She saw Holmes, she said, in a mask and Kevlar, armed with a long gun that had been fitted with a scope. She didn't know whether there were other attackers coming to kill them. She didn't know whether Holmes would come back. She turned to her husband.

"I saw he was sitting in his chair," Medley recounted. "His shoes were on the ground. I couldn't understand why he was sitting in the chair when someone was shooting. Then I saw blood pouring from his face, and I knew he was shot in the head. He wasn't breathing."

The gunshots stopped. From the theater floor she saw a group of people run by her row, desperately heading for safety. The gunfire began again. They dropped to the floor. Eventually, the gunshots stopped for good.

Medley stood up. She saw Caleb was breathing again. But blood, she said, was pouring into his mouth, choking him. She poured a bottle of water onto his face, frantically trying to wash the blood away.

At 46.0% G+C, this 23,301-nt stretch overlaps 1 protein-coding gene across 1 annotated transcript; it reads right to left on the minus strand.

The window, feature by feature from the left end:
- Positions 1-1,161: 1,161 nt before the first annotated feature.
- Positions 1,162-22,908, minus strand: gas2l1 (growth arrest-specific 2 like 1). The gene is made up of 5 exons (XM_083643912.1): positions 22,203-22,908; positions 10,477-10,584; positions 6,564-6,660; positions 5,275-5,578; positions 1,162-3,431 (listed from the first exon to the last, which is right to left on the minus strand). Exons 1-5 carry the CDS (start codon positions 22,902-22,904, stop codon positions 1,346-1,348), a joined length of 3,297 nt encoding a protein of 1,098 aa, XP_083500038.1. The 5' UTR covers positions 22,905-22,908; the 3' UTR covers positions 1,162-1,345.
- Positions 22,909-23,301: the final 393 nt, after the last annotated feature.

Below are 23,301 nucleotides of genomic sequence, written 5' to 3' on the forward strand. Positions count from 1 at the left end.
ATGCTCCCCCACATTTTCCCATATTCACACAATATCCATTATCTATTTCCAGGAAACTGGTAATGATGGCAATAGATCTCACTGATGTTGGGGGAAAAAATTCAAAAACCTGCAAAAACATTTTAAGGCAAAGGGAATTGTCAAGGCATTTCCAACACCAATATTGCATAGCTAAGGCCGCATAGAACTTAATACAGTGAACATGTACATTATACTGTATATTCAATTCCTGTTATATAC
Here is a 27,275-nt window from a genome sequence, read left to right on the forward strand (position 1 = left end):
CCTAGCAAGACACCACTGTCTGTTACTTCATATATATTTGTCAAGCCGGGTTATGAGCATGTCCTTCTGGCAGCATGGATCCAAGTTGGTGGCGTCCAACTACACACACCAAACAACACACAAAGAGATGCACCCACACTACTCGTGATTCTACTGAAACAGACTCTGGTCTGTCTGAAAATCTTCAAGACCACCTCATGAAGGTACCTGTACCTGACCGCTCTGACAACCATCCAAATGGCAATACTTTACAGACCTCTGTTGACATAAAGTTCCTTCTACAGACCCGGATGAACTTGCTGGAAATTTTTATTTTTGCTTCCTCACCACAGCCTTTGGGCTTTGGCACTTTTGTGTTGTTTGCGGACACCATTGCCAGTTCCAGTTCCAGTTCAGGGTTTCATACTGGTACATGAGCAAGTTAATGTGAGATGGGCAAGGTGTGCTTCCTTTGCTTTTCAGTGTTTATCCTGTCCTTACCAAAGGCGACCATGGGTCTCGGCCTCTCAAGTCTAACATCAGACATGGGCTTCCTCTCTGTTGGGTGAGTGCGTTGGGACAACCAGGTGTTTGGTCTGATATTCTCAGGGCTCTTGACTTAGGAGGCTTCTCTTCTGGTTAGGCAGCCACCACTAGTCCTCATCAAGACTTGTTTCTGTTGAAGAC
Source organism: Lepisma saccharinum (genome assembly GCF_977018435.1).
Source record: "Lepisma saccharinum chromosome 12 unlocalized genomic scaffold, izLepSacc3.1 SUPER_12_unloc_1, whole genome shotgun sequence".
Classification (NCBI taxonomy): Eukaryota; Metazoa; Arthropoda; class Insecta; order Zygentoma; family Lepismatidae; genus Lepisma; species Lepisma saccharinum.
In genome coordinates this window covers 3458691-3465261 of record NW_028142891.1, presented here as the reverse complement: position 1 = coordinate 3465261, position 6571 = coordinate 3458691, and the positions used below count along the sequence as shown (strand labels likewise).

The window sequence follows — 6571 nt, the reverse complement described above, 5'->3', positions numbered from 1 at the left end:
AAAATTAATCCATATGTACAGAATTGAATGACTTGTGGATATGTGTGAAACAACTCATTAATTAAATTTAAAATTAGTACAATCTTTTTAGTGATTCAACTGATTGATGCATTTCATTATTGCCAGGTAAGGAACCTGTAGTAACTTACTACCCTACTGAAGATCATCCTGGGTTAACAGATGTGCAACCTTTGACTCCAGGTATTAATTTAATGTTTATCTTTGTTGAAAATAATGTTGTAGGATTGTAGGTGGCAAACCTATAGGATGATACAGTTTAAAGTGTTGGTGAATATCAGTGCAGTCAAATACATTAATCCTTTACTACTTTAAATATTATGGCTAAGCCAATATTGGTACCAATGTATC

This is when she stopped testifying, teared up, apologized to the court. She had come to the hard part of her story, of leaving her husband behind.

The exit door opened, she continued. The police arrived. They screamed for the survivors in Theater 9 to go out through the exit door.

As police cars and ambulances began to arrive and the crowd outside the theater grew, a young woman turned to Medley, stunned.

"'I think my boyfriend is dead,'" she said. "I hugged her. I didn't know what else to do. I put my arm around her. When I took it off, I saw there were chunks of blood and him on me."

Medley gave birth to their son, Hugo, two days after the rampage, as Caleb was undergoing yet another brain surgery one floor away. The baby is healthy. His father is not.

"He's still in a wheelchair," Medley said, as Caleb watched from the second row. "We're working on walking. His speech is getting better, but it's taken three years.... He understands everything. He just can't communicate."

Medley finished testifying. She left the witness box and took a seat behind her husband. She leaned her head against Caleb's wheelchair.

And she cried.